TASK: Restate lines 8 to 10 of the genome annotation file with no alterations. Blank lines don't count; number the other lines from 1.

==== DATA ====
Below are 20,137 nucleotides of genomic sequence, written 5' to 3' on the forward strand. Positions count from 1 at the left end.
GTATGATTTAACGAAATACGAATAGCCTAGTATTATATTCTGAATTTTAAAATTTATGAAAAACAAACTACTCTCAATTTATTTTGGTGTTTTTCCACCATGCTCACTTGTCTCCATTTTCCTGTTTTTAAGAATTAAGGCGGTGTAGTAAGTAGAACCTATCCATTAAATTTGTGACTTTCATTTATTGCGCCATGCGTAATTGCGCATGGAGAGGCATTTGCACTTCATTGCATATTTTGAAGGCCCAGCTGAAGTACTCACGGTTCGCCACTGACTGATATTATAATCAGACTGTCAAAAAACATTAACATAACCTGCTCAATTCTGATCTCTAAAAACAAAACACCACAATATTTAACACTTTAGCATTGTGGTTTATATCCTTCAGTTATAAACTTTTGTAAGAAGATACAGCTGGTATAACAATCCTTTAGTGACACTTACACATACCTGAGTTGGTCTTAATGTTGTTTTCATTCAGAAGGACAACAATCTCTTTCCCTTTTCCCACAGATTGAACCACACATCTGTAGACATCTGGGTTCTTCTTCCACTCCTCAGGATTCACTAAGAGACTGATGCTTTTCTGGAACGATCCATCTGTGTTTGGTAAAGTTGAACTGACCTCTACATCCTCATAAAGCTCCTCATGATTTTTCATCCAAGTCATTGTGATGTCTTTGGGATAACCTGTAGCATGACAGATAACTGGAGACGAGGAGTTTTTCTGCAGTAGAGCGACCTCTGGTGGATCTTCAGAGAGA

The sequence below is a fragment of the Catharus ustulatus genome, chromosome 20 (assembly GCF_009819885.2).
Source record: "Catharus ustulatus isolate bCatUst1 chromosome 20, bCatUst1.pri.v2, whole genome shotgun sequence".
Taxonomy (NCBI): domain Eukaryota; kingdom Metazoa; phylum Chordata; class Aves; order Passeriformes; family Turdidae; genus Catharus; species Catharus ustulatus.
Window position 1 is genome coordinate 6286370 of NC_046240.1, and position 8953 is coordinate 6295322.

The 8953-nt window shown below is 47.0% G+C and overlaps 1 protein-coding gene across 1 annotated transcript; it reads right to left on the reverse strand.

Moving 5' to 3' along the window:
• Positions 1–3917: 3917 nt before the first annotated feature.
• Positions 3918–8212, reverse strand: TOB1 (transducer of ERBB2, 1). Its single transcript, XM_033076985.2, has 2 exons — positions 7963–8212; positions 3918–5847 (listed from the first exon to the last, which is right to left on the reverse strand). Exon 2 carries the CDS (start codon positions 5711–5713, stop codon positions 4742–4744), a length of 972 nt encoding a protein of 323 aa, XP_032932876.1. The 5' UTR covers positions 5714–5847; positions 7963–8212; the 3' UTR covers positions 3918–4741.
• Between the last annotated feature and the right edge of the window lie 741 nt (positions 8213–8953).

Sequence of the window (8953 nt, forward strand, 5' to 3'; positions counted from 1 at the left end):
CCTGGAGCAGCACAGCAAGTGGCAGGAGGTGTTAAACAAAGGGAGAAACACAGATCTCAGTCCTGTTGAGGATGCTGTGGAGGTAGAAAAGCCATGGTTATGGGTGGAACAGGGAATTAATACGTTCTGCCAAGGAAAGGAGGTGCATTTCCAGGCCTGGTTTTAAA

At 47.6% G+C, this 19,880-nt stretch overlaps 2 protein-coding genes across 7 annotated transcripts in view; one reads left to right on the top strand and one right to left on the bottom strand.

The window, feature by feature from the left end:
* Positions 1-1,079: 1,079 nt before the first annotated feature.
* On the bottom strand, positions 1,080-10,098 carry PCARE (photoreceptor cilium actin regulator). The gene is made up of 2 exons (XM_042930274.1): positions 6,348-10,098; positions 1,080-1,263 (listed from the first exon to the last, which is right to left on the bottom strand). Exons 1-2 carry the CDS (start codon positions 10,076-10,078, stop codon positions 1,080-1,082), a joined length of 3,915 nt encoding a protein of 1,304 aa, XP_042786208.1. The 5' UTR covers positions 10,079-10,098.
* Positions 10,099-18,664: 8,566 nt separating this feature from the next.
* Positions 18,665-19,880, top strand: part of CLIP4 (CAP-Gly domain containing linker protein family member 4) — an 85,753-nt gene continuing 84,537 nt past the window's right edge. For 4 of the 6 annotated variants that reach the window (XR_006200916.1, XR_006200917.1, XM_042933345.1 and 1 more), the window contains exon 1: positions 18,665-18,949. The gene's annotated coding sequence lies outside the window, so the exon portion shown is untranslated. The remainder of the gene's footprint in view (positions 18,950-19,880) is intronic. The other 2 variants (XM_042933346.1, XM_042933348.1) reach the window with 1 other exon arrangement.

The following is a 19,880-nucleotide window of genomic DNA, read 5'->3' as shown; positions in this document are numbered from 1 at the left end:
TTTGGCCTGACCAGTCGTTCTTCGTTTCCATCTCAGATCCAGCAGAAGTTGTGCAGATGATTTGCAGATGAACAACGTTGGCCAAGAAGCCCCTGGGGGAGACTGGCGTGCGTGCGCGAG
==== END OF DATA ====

Moving 5' to 3' along the window:
• Positions 1–3917: 3917 nt before the first annotated feature.
• Positions 3918–8212, reverse strand: TOB1 (transducer of ERBB2, 1). Its single transcript, XM_033076985.2, has 2 exons — positions 7963–8212; positions 3918–5847 (listed from the first exon to the last, which is right to left on the reverse strand). Exon 2 carries the CDS (start codon positions 5711–5713, stop codon positions 4742–4744), a length of 972 nt encoding a protein of 323 aa, XP_032932876.1. The 5' UTR covers positions 5714–5847; positions 7963–8212; the 3' UTR covers positions 3918–4741.